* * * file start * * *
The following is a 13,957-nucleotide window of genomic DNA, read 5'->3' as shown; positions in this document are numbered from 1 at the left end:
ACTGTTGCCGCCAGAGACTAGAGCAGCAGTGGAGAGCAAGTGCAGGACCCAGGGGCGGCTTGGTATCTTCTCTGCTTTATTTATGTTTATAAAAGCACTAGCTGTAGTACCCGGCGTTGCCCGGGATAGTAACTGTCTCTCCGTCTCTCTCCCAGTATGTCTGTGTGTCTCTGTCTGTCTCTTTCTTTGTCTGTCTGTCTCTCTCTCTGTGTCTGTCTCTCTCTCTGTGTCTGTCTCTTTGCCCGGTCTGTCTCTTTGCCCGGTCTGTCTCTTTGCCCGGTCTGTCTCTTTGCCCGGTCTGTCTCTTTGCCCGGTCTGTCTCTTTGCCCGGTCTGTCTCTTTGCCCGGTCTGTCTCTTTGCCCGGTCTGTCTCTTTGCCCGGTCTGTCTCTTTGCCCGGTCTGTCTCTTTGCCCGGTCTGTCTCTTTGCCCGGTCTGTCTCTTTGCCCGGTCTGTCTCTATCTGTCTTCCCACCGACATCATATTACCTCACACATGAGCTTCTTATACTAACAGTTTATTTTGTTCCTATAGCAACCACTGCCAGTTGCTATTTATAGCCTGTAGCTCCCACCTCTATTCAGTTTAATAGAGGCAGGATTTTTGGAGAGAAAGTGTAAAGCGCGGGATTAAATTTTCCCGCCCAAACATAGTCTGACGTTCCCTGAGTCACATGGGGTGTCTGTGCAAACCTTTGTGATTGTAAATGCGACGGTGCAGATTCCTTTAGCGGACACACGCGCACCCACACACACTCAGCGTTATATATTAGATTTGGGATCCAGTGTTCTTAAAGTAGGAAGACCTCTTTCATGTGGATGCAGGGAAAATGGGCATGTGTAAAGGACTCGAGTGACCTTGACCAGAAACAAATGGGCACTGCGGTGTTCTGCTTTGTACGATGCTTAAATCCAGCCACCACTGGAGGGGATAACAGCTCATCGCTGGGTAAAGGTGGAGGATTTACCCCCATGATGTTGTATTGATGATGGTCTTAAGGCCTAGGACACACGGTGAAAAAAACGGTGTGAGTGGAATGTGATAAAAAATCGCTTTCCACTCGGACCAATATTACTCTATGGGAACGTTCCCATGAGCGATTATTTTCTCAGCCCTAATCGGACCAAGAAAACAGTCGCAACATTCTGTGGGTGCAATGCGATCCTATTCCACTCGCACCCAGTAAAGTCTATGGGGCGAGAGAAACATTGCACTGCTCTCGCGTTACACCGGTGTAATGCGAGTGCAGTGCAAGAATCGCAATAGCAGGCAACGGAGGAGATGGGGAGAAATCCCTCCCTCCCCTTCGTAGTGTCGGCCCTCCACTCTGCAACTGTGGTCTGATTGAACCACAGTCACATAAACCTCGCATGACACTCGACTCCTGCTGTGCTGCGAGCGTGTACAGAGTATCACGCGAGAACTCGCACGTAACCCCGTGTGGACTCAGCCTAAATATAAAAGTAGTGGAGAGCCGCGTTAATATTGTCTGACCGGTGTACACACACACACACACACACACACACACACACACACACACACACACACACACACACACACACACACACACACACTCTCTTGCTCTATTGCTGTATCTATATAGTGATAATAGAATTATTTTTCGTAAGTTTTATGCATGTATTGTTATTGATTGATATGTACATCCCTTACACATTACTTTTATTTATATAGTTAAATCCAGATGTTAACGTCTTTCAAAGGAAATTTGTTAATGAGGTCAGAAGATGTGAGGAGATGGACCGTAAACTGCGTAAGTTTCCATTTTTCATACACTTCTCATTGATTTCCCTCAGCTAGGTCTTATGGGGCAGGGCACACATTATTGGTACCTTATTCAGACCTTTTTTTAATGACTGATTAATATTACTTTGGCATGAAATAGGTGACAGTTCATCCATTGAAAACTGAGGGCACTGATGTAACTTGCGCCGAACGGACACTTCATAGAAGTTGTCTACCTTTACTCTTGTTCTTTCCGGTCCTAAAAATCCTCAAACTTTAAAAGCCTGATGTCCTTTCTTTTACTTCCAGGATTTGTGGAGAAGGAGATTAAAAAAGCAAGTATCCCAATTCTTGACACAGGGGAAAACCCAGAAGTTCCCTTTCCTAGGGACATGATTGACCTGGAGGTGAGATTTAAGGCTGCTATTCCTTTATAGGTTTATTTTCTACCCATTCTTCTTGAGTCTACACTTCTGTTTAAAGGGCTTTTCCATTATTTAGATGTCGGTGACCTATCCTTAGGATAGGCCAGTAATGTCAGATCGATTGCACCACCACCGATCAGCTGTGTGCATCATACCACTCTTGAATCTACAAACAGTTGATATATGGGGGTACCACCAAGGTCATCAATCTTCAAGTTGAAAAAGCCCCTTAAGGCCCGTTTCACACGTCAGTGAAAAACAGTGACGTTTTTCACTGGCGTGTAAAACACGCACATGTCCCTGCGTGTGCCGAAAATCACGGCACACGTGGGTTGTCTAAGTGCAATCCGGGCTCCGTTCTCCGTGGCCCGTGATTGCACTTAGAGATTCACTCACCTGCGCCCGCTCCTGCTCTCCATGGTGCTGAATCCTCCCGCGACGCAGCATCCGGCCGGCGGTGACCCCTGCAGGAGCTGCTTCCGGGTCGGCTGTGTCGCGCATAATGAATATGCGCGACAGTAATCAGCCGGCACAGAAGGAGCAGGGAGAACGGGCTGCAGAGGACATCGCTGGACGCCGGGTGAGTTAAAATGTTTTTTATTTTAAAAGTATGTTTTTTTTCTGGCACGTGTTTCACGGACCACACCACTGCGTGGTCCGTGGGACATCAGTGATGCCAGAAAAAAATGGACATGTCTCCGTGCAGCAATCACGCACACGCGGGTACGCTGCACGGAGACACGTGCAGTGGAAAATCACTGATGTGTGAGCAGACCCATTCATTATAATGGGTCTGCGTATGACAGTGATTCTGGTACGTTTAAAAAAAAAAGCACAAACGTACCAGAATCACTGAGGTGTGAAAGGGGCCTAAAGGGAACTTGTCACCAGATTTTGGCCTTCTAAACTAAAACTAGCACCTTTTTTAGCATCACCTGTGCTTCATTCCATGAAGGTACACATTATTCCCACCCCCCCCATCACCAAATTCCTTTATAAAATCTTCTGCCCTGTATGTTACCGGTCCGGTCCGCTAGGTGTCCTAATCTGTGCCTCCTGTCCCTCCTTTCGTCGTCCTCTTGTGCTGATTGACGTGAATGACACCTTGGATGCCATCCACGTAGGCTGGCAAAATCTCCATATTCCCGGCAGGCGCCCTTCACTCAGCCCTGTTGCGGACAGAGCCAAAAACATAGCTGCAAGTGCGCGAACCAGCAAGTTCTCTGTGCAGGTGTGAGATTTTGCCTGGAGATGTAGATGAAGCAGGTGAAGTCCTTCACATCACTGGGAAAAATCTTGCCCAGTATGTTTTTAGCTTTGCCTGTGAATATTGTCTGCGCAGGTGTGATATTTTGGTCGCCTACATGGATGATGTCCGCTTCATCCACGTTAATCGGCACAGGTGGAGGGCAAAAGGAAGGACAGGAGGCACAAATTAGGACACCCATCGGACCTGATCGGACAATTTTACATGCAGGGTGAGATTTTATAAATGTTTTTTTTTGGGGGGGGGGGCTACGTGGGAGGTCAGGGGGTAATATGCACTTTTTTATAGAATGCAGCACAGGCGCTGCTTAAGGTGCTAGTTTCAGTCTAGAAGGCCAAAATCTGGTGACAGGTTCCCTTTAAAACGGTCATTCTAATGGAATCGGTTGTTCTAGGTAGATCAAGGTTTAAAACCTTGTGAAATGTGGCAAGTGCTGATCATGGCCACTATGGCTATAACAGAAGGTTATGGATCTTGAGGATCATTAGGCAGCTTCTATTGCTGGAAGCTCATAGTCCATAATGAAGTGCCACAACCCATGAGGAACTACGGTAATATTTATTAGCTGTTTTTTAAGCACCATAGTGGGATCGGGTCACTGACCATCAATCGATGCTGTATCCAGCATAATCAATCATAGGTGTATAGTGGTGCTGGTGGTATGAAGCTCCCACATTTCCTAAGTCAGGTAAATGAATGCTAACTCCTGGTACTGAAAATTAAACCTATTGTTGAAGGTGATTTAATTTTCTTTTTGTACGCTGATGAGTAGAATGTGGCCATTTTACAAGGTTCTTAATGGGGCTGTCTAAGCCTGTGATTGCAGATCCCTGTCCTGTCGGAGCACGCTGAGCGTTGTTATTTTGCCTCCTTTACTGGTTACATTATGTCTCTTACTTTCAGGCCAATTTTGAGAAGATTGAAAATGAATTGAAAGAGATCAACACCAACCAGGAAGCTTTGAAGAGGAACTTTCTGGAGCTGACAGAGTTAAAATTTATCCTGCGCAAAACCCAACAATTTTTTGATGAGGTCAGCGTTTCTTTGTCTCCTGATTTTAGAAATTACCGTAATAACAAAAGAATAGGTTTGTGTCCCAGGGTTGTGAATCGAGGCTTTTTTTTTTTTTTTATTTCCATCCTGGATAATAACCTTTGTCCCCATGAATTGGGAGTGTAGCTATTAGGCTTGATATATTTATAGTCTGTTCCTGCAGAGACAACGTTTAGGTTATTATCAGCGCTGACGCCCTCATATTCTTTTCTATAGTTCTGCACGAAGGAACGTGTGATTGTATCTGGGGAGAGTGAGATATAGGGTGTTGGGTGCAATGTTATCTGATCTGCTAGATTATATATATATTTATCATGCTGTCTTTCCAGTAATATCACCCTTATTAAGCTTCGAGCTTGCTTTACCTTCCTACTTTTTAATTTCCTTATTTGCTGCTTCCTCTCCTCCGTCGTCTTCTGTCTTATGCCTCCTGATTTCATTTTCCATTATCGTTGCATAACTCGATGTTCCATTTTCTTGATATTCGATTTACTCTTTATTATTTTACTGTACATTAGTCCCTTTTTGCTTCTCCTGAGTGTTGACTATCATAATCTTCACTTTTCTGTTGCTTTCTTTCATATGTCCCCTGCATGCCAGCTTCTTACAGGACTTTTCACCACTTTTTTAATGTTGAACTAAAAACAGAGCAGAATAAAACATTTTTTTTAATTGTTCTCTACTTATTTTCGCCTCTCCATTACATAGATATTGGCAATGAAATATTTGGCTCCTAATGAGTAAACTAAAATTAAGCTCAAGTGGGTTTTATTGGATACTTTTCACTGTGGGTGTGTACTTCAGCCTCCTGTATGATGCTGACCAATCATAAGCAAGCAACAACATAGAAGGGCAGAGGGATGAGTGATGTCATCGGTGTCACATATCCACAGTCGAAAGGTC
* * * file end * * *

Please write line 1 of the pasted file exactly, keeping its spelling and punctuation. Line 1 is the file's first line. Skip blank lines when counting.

The following is a 13,957-nucleotide window of genomic DNA, read 5'->3' as shown; positions in this document are numbered from 1 at the left end: